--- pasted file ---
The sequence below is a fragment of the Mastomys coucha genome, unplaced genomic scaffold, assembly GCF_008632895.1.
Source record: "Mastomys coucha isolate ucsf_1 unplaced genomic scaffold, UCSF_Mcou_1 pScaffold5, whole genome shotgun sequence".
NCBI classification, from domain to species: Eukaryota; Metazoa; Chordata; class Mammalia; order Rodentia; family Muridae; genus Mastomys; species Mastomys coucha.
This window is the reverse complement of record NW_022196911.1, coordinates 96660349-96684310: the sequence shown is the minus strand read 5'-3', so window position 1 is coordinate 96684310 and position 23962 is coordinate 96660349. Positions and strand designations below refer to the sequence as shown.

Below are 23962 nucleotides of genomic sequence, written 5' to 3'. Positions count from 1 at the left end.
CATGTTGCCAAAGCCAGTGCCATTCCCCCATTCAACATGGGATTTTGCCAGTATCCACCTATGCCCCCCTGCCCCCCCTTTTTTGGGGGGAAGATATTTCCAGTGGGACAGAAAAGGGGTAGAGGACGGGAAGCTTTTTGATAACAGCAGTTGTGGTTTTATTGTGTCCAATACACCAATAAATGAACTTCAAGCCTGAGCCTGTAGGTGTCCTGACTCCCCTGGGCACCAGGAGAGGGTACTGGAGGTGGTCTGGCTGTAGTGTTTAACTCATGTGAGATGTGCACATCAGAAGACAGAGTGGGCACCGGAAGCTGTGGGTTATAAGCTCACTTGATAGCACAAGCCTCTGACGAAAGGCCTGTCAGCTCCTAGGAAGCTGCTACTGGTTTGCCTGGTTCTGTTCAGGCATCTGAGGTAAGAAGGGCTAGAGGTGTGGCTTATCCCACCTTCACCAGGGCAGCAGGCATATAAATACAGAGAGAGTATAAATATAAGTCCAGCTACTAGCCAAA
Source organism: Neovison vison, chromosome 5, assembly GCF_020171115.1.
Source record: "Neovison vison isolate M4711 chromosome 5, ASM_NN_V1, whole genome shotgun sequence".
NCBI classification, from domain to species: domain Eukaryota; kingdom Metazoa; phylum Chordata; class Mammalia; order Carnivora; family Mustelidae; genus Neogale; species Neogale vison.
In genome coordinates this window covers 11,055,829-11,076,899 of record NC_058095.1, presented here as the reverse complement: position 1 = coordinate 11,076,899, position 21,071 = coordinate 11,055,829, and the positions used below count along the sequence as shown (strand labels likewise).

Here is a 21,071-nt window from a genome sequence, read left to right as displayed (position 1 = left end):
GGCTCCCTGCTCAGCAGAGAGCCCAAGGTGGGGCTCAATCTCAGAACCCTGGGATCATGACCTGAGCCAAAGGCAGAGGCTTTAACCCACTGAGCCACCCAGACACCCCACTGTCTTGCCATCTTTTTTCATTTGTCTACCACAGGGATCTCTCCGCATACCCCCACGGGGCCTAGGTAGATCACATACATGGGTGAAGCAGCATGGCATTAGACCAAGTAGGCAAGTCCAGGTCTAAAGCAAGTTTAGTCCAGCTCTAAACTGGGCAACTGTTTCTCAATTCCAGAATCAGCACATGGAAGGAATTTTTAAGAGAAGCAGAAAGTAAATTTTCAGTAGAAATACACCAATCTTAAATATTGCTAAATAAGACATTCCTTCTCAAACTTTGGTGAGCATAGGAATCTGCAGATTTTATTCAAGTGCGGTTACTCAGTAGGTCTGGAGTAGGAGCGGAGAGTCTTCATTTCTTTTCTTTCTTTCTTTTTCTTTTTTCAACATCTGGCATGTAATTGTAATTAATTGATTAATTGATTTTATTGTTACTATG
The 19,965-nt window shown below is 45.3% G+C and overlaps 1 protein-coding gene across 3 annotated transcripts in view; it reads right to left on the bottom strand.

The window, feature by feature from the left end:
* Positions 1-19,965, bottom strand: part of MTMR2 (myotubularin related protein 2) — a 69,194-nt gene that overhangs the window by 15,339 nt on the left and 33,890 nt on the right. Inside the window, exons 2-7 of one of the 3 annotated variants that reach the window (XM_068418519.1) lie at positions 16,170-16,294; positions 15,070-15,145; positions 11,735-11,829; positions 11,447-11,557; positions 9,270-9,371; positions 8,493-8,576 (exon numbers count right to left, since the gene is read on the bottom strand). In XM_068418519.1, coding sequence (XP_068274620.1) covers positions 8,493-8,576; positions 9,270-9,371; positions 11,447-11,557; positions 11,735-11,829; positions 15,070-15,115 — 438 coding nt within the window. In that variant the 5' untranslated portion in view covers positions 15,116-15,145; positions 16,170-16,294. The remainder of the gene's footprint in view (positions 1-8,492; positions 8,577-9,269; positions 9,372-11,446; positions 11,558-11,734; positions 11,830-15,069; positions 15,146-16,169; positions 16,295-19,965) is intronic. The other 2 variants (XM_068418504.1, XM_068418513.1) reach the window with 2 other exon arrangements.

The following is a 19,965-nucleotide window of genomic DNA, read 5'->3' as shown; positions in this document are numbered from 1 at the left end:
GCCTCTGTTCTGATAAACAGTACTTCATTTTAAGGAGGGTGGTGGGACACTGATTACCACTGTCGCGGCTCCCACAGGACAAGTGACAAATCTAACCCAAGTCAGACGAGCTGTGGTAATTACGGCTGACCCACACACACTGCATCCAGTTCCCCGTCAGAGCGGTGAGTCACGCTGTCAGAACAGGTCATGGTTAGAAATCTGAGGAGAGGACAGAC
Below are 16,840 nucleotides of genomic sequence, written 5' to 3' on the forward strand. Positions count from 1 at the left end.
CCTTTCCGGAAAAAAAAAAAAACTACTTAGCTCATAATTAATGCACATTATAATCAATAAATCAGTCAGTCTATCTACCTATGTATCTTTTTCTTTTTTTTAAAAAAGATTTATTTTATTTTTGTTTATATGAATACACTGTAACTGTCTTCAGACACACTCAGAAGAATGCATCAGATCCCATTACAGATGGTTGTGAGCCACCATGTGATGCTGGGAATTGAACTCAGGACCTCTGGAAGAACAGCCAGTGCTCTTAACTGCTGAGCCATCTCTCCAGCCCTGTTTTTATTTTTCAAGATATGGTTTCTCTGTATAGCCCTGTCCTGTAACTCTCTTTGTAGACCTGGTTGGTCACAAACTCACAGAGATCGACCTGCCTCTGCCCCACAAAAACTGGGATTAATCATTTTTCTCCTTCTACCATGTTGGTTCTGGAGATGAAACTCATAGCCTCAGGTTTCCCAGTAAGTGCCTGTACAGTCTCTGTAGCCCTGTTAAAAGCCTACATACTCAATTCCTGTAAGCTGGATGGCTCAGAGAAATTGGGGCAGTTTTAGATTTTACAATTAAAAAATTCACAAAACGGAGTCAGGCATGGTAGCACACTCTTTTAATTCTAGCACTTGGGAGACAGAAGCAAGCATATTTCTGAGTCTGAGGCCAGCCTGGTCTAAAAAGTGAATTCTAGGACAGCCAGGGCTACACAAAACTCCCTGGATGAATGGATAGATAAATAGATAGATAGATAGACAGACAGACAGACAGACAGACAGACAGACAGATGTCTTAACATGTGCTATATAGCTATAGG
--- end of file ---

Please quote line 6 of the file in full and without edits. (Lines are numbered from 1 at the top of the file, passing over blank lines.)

CATGTTGCCAAAGCCAGTGCCATTCCCCCATTCAACATGGGATTTTGCCAGTATCCACCTATGCCCCCCTGCCCCCCCTTTTTTGGGGGGAAGATATTTCCAGTGGGACAGAAAAGGGGTAGAGGACGGGAAGCTTTTTGATAACAGCAGTTGTGGTTTTATTGTGTCCAATACACCAATAAATGAACTTCAAGCCTGAGCCTGTAGGTGTCCTGACTCCCCTGGGCACCAGGAGAGGGTACTGGAGGTGGTCTGGCTGTAGTGTTTAACTCATGTGAGATGTGCACATCAGAAGACAGAGTGGGCACCGGAAGCTGTGGGTTATAAGCTCACTTGATAGCACAAGCCTCTGACGAAAGGCCTGTCAGCTCCTAGGAAGCTGCTACTGGTTTGCCTGGTTCTGTTCAGGCATCTGAGGTAAGAAGGGCTAGAGGTGTGGCTTATCCCACCTTCACCAGGGCAGCAGGCATATAAATACAGAGAGAGTATAAATATAAGTCCAGCTACTAGCCAAA